- Historic Sites
“New York Is Worth Twenty Richmonds”
October 1971 | Volume 22, Issue 6
Although other hotels throughout the city were less ostentatious, they were almost always busy, too, because of the comings and goings spurred by the war. Lovejoy’s, on Park Row opposite City Hall Park, catered to transient businessmen and travellers en route to other parts of the Union. The Tammany, a block away, was a favorite lunching spot for merchants. The United States, on Fulton Street near the East River, was a creaky but comfortable old hotel always filled with ship’s captains. Businessmen in the Wall Street area lunched regularly at the Howard, one of the largest and best conducted of the older downtown hotels.
Each of the Confederates was assigned four hotels. Rooms were taken in advance when possible, under a variety of fictitious names. Meetings were held regularly at Headley’s quarters, Room 204 at the Astor, where he had registered as “W. S. Haines.” (Afterward the chambermaid would recall that the fireplace had been used unusually often to keep the room warm for his frequent visitors.) On Thanksgiving Day, November 24, as the North rejoiced over the prospect of victory over the South, Headley, acting on instructions left by Longmire, went to the chemist’s basement shop in Greenwich Village and collected a suitcase filled with dozens of vials of a colorless liquid, the Greek fire.
The date now fixed for carrying out the plot was the next day, Friday. Like Thanksgiving, it also was a holiday in New York—Evacuation Day, celebrating the departure of the last British troops from the city after the Revolution. Barnum’s Museum had scheduled an extra performance of the London drama Waiting for the Verdict in anticipation of large holiday crowds. The Booth brothers- Edwin, Junius Brutus, and John Wilkes—were to appear together for the first time in Julius Caesar at the Winter Garden in a benefit performance to raise money for a statue of Shakespeare to be erected in Central Park. Niblo’s Garden was featuring William Wheatley in the new rave melodrama The Corsican Brothers .
The Confederates planned to start the fires from 8 P.M. onward. The arson, they decided, would be confined chiefly to the business districts, but Headley was also to set several fires along the wharves of the Hudson to confuse the fire department and to destroy valuable cargoes.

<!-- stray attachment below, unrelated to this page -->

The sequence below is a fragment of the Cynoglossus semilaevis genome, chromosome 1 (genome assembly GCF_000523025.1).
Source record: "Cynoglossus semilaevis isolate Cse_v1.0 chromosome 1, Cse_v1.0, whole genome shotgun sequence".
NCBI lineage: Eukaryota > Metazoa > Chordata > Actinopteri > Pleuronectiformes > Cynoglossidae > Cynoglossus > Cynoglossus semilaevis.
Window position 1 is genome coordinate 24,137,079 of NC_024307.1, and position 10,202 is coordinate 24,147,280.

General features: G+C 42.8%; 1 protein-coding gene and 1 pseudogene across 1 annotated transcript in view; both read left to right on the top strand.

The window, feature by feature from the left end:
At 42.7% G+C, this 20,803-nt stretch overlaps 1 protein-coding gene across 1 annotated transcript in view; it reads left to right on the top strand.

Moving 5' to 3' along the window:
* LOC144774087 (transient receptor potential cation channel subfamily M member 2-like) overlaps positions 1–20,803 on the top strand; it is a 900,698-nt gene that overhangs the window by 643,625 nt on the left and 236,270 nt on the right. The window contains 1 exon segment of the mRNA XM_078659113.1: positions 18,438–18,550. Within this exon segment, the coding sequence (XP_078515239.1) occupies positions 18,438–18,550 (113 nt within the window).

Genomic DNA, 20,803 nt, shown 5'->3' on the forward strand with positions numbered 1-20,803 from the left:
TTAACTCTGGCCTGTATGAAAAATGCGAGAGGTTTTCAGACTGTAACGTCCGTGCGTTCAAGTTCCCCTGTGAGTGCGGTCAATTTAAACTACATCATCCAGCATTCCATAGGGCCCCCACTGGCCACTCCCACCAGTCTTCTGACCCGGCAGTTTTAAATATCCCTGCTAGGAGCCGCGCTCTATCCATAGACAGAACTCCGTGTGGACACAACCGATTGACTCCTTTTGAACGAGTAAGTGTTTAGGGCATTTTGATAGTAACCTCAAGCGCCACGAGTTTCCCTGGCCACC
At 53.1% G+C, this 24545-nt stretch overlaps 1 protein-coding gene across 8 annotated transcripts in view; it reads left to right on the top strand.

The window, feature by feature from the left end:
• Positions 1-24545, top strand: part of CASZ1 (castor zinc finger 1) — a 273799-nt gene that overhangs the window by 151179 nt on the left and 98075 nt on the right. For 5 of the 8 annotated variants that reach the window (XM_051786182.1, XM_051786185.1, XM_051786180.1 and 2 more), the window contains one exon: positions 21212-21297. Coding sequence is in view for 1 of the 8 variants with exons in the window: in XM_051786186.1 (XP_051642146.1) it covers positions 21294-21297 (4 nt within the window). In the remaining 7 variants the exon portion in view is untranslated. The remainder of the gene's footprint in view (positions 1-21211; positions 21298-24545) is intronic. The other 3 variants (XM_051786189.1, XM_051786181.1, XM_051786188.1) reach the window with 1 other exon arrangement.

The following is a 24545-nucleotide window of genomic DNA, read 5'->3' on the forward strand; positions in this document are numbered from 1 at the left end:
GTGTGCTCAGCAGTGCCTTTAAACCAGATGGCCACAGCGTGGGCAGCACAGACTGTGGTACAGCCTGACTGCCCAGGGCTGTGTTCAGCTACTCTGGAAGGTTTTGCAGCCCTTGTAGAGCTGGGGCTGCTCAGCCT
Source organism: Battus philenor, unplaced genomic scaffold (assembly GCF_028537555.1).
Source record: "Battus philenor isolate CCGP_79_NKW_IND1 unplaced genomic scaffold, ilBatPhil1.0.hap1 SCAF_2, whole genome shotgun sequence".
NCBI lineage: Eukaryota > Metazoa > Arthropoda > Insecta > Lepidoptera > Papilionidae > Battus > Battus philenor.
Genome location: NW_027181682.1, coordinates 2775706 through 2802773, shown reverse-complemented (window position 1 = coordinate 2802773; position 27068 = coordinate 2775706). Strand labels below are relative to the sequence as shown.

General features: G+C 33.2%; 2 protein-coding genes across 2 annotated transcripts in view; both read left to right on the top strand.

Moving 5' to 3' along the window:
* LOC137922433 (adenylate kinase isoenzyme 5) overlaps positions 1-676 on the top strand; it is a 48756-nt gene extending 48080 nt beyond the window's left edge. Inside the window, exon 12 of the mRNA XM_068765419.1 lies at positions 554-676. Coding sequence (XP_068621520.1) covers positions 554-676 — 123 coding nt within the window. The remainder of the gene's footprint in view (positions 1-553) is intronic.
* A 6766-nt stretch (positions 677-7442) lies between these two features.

By six o’clock Friday evening, when the Rebels met for the last time, most of them had booked rooms at several of their assigned hotels. The rest of the rooms were to be taken that night, as the men circulated about the city. Each was instructed to pile all the bedding and the mattress atop the bed and then to douse the heap with the Greek fire. To avoid detection windows, shutters, and doors were to be shut tight while they worked, and the doors carefully closed upon leaving. As the Rebels packed the vials of Greek fire into cheap black carpetbags, Martin appeared in the uniform of a federal officer; he had brought it from Toronto in a trunk.
The first fire alarm sounded from the St. James Hotel, at Broadway and Twenty-sixth Street, at 8:43 P.M. A guest in Room 85, on the topmost floor, smelled a peculiar odor. On opening his door he found the hallway full of smoke. He ran down the stairs calling for help. Within minutes the second alarm was sounded at the St. Nicholas Hotel, at Broadway and Spring Street, when a guest saw smoke coming from under the door to Room 174.
Instead of the customary nine o’clock all-clear gong, the watchman at the City Hall fire tower was repeatedly plunging the lever that rang the enormous twenty-three-thousand-pound bell: one ring for the First Fire District, a pause, four rings for the Fourth Fire District, a pause; then the cycle was repeated over and over again. The tolling was picked up by watchmen at the other fire towers in the city. Soon they interspersed eight rings for the Eighth Fire District.
The alarm from the Eighth Fire District was sounded at Barnum’s Museum, located on Broadway at Ann Street. Kennedy had made an unscheduled stop there, going upstairs into the building to see from a window in the stairwell whether any fires had taken hold. Upon hearing the first alarm he returned to the street outside and headed for his next assignment. As he went downstairs, he flung a vial of phosphorus back at the stairs “just to scare the people.” Soon afterward, an usher ran out of the building, crying “Fire!” In the Lecture-Room on the fifth floor panic had already seized the audience and members of the cast of Waiting for the Verdict . Cries of “Fire! Fire!” came from every side. Several people slid down the pillars from the gallery to the parquet. Women and children shrieked with fear. As men fought to get by them to the exits, several women fainted. The alarm spread to the floors below, too. Barnum’s seven-foot-tall giantess, her hair flying wildly behind her, lurched down the stairs and out an exit. Turning the corner, she ran down Ann Street and straight into a saloon. Those who reached the street behind her burst out of the museum in a virtual stampede.
Meanwhile, uptown at the La Farge House the servant girl stationed on the third floor passed by Room 104 and saw, through the transom above the door, a light in the room. Its occupant had left a few minutes earlier. Believing he had left the gaslight on by mistake—he had made such a fuss looking for matches to light it—she stopped by the door and was about to open it when a burst of flame suddenly lit up the hallway.